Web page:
One for the Books

Malaysia Tatler - - LIFE -

Matthew Spa­cie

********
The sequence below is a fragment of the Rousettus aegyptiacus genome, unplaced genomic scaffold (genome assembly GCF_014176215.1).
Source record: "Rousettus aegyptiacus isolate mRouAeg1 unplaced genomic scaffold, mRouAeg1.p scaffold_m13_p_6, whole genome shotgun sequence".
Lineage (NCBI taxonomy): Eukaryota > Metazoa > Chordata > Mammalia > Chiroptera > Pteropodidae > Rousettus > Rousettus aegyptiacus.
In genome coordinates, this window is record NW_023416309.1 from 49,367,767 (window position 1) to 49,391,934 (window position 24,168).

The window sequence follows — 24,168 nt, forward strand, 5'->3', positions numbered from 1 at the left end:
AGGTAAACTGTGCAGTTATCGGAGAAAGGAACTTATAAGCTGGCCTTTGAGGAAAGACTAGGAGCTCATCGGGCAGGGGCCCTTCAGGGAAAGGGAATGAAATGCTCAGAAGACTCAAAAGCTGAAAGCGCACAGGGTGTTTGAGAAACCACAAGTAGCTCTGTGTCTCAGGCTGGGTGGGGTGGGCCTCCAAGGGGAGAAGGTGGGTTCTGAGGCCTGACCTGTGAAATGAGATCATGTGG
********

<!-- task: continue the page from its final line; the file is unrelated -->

“We’re com­mit­ted to hold­ing their hands all the way through the seven-year jour­ney. We want them to go to school, stay in school and get graded and cer­ti­fied prop­erly,” ex­plained Spa­cie when he was in Sin­ga­pore in April for the eighth Magic Bus gala din­ner. “We work with their schools to put tech­nol­ogy into the cur­ricu­lum and en­vi­ron­ment so as to pre­pare them for the work­force in the fu­ture.” The em­pha­sis at Magic Bus is on ed­u­cat­ing not just chil­dren, but also fam­i­lies who are en­trenched in the coun­try’s pa­tri­ar­chal sys­tem. Ac­cord­ing to the statis­tics gath­ered by Magic Bus, only 30 per cent of ado­les­cents have higher sec­ondary qual­i­fi­ca­tions. Which means for ev­ery 10 youths, seven are not en­rolled in or drop out of school. The rea­sons vary, but com­mon ones in­clude girls be­ing made to stay at home to care for younger sib­lings, or forced into child mar­riages; and young boys be­ing ex­pected to be­come first-gen­er­a­tion wage earn­ers. Par­tic­i­pants of the Child­hood to Liveli­hood pro­gramme by Magic Bus are en­cour­aged to com­plete their sec­ondary ed­u­ca­tion and are then in­tro­duced to avail­able mar­ket op­por­tu­ni­ties

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